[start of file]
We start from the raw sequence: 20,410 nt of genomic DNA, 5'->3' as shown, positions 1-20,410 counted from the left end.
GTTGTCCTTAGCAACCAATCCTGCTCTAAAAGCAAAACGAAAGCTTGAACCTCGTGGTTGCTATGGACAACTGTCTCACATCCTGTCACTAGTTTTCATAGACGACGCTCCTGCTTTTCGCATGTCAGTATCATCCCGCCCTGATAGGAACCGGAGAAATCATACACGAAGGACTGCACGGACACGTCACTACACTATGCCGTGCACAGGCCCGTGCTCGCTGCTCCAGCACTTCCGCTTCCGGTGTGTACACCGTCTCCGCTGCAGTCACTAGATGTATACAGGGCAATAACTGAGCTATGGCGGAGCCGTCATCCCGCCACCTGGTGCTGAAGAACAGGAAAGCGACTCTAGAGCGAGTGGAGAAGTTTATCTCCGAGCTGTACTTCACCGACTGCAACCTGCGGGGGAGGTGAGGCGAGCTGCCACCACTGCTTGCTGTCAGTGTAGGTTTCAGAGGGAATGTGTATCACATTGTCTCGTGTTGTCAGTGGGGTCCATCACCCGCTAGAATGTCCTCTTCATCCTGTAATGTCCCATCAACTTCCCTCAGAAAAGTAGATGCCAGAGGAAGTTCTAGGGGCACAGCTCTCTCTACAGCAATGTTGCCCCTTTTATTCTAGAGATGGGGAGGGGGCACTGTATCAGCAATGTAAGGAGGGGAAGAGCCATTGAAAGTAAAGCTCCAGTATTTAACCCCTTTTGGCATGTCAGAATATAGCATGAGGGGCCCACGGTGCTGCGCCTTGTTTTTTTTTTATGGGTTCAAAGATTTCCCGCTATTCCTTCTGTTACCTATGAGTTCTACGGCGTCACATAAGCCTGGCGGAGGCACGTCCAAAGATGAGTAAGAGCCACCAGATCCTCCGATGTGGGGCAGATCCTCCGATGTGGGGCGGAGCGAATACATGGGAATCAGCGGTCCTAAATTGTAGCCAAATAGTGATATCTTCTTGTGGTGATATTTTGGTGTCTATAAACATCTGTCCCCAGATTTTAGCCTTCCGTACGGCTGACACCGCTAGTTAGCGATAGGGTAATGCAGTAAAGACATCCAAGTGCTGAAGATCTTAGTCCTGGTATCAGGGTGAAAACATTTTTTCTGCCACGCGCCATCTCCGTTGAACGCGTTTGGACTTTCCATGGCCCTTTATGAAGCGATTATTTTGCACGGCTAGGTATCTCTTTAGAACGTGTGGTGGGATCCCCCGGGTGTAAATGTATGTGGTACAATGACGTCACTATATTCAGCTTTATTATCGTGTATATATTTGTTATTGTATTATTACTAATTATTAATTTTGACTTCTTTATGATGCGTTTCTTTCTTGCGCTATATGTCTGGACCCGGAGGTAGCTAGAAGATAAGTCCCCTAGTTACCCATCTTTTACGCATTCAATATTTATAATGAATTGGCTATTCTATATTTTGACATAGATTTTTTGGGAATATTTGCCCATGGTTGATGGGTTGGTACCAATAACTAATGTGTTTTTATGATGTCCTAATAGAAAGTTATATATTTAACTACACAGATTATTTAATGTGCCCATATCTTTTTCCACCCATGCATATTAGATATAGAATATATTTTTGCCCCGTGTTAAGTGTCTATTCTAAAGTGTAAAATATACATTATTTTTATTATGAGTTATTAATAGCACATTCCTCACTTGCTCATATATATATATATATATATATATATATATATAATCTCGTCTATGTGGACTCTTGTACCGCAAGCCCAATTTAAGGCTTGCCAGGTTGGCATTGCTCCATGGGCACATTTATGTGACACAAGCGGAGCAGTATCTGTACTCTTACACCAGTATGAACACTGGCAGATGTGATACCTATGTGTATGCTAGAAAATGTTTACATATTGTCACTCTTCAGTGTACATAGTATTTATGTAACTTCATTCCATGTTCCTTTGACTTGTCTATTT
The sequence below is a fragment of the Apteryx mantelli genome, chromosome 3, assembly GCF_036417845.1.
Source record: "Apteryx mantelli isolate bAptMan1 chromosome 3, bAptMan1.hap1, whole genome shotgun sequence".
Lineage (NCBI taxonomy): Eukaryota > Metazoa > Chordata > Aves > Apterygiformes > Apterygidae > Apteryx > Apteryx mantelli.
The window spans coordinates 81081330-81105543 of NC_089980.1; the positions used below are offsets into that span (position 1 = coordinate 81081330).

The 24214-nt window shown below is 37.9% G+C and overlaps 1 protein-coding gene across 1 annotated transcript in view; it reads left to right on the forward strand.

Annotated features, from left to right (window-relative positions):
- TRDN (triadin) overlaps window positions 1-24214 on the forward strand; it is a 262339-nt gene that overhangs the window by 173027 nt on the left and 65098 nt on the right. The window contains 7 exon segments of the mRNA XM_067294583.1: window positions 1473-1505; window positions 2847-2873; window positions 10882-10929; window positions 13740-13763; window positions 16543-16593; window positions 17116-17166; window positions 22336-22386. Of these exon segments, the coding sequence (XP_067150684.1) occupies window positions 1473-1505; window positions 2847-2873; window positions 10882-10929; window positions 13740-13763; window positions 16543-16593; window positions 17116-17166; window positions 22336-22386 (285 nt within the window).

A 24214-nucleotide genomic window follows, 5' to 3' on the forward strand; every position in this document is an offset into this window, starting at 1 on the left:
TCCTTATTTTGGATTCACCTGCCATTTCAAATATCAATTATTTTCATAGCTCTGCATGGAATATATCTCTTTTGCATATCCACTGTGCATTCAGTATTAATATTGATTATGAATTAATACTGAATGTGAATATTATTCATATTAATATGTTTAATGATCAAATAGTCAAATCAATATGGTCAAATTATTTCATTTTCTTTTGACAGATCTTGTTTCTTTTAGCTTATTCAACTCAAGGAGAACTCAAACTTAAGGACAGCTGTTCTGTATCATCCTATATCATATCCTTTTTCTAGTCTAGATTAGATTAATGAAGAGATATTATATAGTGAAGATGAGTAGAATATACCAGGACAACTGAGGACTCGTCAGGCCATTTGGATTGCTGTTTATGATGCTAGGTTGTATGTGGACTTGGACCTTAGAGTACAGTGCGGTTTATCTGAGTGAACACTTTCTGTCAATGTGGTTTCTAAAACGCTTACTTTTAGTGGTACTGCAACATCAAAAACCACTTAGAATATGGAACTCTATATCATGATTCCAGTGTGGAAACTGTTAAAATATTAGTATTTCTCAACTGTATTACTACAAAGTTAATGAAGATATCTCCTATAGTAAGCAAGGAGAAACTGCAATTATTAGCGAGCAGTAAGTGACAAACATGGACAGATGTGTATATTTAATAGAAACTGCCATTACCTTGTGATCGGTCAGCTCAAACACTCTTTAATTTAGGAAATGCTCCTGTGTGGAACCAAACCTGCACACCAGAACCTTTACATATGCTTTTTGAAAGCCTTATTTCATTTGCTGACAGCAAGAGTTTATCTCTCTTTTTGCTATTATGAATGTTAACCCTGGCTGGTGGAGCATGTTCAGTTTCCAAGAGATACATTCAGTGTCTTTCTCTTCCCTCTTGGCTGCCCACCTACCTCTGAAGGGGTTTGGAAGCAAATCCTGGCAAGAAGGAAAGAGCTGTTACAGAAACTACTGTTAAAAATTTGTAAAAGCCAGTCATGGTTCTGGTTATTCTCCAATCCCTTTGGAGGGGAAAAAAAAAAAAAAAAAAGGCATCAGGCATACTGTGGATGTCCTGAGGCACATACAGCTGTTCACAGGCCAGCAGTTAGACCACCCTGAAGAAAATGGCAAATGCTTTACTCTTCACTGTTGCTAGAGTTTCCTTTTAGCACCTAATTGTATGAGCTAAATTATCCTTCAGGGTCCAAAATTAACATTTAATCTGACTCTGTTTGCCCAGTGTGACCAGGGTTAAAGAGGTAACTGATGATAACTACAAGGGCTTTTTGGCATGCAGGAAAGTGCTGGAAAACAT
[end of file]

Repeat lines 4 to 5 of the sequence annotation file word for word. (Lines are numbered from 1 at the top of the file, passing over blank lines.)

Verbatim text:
Source record: "Apteryx mantelli isolate bAptMan1 chromosome 3, bAptMan1.hap1, whole genome shotgun sequence".
Lineage (NCBI taxonomy): Eukaryota > Metazoa > Chordata > Aves > Apterygiformes > Apterygidae > Apteryx > Apteryx mantelli.